Wilt says, “I originated the PIVOT study back in 1992. I was trying to address the question: in men with clinically localized prostate cancer, compared to observation, does surgery reduce mortality and help men live longer and live better?
PIVOT showed that compared to observation, radical prostatectomy did not significantly reduce all-cause mortality or prostate cancer specific mortality through twelve years. In particular, there was no reduction in men with low risk disease or low PSA, that is ten or under. There may be a benefit for individuals with intermediate or higher risk disease or higher PSA.
When asked what does the trial say about screening, I’ll say that these men were diagnosed in the early PSA era, but only about half of them had PSA-detected prostate cancer. Men diagnosed today have lower PSA values and smaller volume tumors than men enrolled in PIVOT. Any benefit from treatment would likely be smaller in absolute terms and take longer should it occur. Our findings support the US Preventive Services Task Force’s conclusions. But PIVOT was a treatment, not a screening, study, was not the data the Task Force used to make their recommendations. The Task Force based its recommendations primarily on the benefit assessment from the randomized controlled screening trials that demonstrated that PSA screening resulted in small to no reduction in prostate cancer mortality through 14 years and led to screening, diagnostic testing and treatment harms that they assessed to be small to moderate.”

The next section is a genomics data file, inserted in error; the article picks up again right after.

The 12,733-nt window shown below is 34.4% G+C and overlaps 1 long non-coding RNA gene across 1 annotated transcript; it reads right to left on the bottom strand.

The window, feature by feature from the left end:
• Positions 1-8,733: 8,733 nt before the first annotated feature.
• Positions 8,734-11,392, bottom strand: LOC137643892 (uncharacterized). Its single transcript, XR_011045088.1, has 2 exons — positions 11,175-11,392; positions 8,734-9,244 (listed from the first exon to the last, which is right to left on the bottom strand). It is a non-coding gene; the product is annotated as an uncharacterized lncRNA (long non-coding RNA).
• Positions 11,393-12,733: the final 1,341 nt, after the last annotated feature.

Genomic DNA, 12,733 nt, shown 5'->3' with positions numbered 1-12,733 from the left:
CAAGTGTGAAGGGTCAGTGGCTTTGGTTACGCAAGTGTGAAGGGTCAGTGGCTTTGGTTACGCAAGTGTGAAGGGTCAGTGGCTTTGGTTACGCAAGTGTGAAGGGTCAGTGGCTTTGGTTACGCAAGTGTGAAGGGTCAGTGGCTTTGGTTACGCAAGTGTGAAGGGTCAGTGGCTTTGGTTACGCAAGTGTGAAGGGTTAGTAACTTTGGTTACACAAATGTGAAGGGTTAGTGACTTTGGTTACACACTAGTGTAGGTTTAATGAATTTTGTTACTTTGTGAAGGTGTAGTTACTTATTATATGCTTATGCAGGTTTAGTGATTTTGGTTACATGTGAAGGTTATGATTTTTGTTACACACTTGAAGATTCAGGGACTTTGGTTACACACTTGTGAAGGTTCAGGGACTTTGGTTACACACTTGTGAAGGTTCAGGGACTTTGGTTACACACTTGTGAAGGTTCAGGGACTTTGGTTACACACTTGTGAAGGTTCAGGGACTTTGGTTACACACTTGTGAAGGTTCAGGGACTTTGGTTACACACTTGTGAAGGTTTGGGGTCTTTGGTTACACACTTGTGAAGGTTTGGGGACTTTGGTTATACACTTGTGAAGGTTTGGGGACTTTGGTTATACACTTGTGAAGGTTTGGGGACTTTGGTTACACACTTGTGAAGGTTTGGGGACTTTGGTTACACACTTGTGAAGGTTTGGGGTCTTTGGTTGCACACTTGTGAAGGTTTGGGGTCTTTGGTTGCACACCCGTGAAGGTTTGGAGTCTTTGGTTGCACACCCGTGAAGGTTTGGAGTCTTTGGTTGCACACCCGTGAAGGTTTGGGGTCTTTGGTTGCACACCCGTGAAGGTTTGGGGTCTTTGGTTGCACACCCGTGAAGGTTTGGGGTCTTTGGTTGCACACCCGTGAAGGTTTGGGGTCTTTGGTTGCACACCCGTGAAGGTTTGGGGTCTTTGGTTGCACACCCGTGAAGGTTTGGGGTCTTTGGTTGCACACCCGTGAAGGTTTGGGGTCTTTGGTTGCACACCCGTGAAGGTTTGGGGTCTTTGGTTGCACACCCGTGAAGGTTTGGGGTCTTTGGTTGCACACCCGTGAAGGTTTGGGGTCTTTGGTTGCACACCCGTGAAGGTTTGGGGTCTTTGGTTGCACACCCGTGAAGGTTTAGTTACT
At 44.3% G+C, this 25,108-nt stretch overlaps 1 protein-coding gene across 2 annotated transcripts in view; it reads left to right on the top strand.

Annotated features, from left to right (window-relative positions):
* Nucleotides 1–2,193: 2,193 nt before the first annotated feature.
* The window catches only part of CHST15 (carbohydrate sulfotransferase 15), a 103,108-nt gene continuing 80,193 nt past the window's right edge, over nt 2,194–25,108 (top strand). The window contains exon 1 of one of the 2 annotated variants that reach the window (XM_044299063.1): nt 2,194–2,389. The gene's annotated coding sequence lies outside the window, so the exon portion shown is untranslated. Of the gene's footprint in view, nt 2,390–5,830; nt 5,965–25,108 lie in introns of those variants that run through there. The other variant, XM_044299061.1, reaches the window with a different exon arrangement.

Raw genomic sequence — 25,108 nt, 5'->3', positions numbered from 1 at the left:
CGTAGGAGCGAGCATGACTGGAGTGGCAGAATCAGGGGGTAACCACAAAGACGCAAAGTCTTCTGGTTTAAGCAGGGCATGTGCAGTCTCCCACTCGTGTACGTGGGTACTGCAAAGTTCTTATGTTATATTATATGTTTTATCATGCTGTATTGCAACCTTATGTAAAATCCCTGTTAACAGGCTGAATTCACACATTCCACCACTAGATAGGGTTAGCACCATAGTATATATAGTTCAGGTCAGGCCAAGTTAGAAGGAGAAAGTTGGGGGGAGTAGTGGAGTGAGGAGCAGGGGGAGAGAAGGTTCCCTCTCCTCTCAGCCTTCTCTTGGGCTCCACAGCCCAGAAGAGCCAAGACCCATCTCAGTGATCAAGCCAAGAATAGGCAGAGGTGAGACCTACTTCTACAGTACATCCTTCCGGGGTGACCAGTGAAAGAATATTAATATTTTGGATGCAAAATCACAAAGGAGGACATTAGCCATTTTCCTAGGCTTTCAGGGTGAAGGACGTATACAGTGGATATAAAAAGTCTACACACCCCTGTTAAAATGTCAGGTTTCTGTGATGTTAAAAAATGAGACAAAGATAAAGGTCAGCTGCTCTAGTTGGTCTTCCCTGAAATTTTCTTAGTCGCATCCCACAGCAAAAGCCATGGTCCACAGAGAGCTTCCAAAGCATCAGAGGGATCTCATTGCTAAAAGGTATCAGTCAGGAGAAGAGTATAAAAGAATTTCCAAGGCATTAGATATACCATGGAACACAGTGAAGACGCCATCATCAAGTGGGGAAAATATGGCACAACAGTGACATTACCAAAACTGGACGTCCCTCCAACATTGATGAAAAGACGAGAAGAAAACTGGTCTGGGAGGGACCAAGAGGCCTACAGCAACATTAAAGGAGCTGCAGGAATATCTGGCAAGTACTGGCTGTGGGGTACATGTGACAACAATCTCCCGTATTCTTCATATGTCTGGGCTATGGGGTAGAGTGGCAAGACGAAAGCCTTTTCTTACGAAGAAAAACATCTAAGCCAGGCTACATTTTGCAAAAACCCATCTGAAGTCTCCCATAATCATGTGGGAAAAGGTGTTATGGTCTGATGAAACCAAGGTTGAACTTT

When asked how he would respond to the criticism that the PIVOT trial was underpowered, Dr. Wilt answered:
“A larger study would be beneficial. Our study provides accurate information through at least 12 years of the estimated potential benefit of surgery versus observation. Interested men could estimate the plausible benefit by looking at what we call the confidence intervals. That it is unlikely that surgery reduces overall mortality by more than 10% points and may increase mortality by as much as up to a 4%. That’s what’s called confidence intervals.
I would also say it was the largest treatment trial ever conducted in men with early stage prostate cancer. We need additional treatment trials of similar patients and interventions. One, called the ProTECT study, is ongoing and should be reporting in the next couple of years.
One of the criticisms was that the number of men dying of prostate cancer was low. I say that that’s informative. If we know that through a follow-up of about 12 years, the chance of dying of prostate cancer with observation is only about 7%, that’s valuable information for men. Longer follow-up may change some of those results, but then what we’d know is that it takes just that much longer to find out. I think the onus really is on others to conduct new research or for us to get additional information from them. This study provides valuable information for patients, their providers and policy-makers.”